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Chadwell v. Proctor

United States District Court, E.D. Kentucky, Central Division, Frankfort

August 12, 2019

DAMON CHADWELL, Plaintiff,
v.
JOHN PROCTOR, et al., Defendants.

          MEMORANDUM OPINION & ORDER

          Gregory F. Van Tatenhove United States District Judge.

         By way of a 42 U.S.C. § 1983 complaint, pro se plaintiff Damon Chadwell alleges a violation of his Eighth Amendment rights. [See R. 10.] Chadwell has been granted pauper status, and his complaint is now before the Court for an initial screening. Upon review, the Court finds that one of Chadwell's allegations requires a response from the relevant defendants.

         The Prison Litigation Reform Act provides for the Court to perform a preliminary screening of Chadwell's claims. Pursuant to 28 U.S.C. § 1915(e)(2), the Court will dismiss any portion of Chadwell's complaint that is frivolous, malicious, or fails to state a claim upon which relief may be granted. See 28 U.S.C. § 1915(e)(2)(B). Because Chadwell is proceeding without an attorney, the Court evaluates his complaint under a more lenient standard. Erickson v. Pardus, 551 U.S. 89, 94 (2007); Burton v. Jones, 321 F.3d 569, 573 (6th Cir. 2003). And, at this stage of the proceedings, the Court accepts Chadwell's factual allegations as true and liberally construes Chadwell's legal claims in his favor. Bell Atl. Corp. v. Twombly, 550 U.S. 544, 555-56 (2007).

         Chadwell's Court-approved complaint form alleges two instances of possible deliberate indifference to his serious medical needs. First, Chadwell states that on March 26, 2019, he was in a physical altercation at the Carroll County Detention Center with another inmate. [R. 10 at 2.] According to the complaint, “[a]fter the incident Mr. Chadwell attempted to tell the above defendants he needed medical treatment yet John Proctor, Susanne last name unknown, Matt Lowe and Jeremy Walls denied Chadwell [sic] plea for help after nurse gave ice, ibuprofen.” [Id.] Several days later, Chadwell was transferred to the Kentucky Correctional Psychiatric Center where he was subsequently taken to the hospital and found to have a broken eye socket and fractured nose. The complaint then states that “Chadwell was told surgery needed done/eye exam. Yet upon April 18th 2019 was taken back to Carroll Co. Detention Center with documents but nothing was done nor any further treatment.” [Id. at 3.]

         In order to plead a cognizable Eighth Amendment claim for inadequate medical care, “a prisoner must allege acts or omissions sufficiently harmful to evidence deliberate indifference to the plaintiff's serious medical needs.” Estelle v. Gamble, 429 U.S. 97, 106 (1976). Such a claim involves a two-part inquiry with both an objective and a subjective component: (1) the plaintiff must allege a sufficiently serious medical need, and (2) the plaintiff must allege facts that “show that the official being sued subjectively perceived facts from which to infer substantial risk to the prisoner, that he did in fact draw the inference, and that he then disregarded that risk.” Johnson v. Karnes, 398 F.3d 868, 874 (6th Cir. 2005) (quoting Comstock v. McCrary, 273 F.3d 693, 607 (6th Cir. 2001)).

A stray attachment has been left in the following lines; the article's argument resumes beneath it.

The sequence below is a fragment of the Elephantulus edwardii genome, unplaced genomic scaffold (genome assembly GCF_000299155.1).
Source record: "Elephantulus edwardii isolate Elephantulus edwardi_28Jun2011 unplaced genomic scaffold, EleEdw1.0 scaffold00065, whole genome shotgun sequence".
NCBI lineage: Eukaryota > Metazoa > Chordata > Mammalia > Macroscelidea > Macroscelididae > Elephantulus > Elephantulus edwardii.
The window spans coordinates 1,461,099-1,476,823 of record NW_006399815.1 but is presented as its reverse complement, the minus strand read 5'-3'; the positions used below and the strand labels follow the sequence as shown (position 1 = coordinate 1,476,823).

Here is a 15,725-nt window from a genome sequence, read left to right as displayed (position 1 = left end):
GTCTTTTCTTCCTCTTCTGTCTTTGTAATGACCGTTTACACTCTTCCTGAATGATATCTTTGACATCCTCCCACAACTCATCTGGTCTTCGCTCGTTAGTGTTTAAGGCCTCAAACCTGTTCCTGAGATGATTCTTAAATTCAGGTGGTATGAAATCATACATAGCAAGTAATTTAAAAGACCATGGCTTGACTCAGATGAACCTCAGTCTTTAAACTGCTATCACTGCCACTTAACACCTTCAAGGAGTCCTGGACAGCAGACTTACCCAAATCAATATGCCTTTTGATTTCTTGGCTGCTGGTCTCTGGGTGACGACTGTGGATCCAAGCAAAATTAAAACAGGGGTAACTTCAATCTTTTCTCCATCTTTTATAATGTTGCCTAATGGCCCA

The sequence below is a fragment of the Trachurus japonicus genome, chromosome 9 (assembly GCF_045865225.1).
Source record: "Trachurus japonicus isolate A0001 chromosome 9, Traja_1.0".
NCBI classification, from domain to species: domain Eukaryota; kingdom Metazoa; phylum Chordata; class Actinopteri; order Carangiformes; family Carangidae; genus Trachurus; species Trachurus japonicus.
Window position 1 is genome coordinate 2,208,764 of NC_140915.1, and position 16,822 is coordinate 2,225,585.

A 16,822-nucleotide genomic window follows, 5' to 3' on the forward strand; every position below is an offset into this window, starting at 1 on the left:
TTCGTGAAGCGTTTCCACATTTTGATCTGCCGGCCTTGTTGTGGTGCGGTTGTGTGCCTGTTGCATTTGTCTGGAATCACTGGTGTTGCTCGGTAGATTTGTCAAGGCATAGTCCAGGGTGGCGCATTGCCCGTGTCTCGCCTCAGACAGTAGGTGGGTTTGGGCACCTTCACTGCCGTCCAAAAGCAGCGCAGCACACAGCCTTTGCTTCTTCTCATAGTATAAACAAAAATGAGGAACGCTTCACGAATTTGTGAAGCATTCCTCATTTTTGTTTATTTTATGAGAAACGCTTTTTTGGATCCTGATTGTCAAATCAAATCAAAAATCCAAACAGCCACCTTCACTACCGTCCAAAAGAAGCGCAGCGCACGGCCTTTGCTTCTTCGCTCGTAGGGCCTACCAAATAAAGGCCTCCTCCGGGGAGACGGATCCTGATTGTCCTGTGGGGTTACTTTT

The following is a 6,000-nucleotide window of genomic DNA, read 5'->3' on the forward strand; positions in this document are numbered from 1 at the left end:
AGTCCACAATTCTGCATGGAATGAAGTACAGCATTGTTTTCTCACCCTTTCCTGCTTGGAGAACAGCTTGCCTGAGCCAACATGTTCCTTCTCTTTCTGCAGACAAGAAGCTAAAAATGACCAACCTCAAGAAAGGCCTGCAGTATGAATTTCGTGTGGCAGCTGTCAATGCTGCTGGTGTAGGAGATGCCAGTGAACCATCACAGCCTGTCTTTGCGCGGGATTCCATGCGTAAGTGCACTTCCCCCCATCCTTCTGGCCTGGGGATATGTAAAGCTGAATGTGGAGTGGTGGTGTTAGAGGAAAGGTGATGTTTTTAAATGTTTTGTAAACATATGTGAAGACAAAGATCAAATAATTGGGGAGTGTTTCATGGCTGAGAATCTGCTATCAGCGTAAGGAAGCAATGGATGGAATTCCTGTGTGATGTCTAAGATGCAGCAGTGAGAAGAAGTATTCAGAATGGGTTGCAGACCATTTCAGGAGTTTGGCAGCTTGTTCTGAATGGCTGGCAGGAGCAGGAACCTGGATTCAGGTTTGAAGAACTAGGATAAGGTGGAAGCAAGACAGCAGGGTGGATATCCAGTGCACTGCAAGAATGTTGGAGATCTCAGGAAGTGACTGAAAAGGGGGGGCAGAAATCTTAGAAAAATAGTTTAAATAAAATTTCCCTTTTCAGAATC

Chadwell complains of incidents occurring on two different dates-March 26, 2019, and April 18, 2019. Chadwell's allegations with respect to April 18 are unfortunately too threadbare to state a viable Eighth Amendment claim. Chadwell fails to identify which, if any, of the named defendants were responsible for denying him treatment upon his return to the Carroll County Detention Center. The passive voice nature of the claim (“Yet upon April 18th 2019 was taken back to Carroll Co. Detention Center with documents but nothing was done nor any further treatment”) does not explain which jail official(s) subjectively knew Chadwell required surgery but purposefully disregarded his need for that surgery. [See R. 10 at 3.] A complaint must give a defendant “fair notice of what the plaintiff's claim is and the grounds upon which it rests.” Conley v. Gibson, 355 U.S. 41, 47 (1957); see also Fed. R. Civ. P. 8(a). Here, the Court cannot identify which defendant is the subject of the plaintiff's April 18 claim, and the Court may not “abrogate basic pleading essentials” even in a pro se prisoner suit where some leniency is appropriate. See Wells v. Brown, 891 F.2d 591, 594 (6th Cir. 1989).

         Chadwell's allegations with respect to March 26, however, deserve a response from the four named defendants. The complaint states that Chadwell pleaded with the four defendants for additional help even after the nurse provided him some basic first aid, like ice packs and Ibuprofen, but that the defendants refused his requests. [See R. 10 at 2.] At this early stage of the proceedings, the Court finds this claim sufficient to survive the 28 U.S.C. § 1915(e)(2) screening, particularly where it was later confirmed that Chadwell's injuries included a broken eye socket and nose fracture. Because Chadwell is proceeding in forma pauperis, the United States Marshals Service will serve the summons and complaint on the relevant defendants on Chadwell's behalf. See Fed. R. Civ. P. 4(c)(3); 28 U.S.C. § 1915(d).

         III

         For the foregoing reasons, the Court hereby ORDERS as follows:

         1. Chadwell's claims against Southern Health Care Partners are DISMISSED;

         2. Chadwell's allegations related to an April 18, 2019 Eighth Amendment violation are DISMISSED;

         3. Chadwell's allegations related to a March 26, 2019 Eighth Amendment violation may PROCEED consistent with this Memorandum Opinion and Order;

         4. A Deputy Clerk shall prepare four “Service Packets” for service upon John Proctor, Susanne, Matt Lowe, and Jeremy ...


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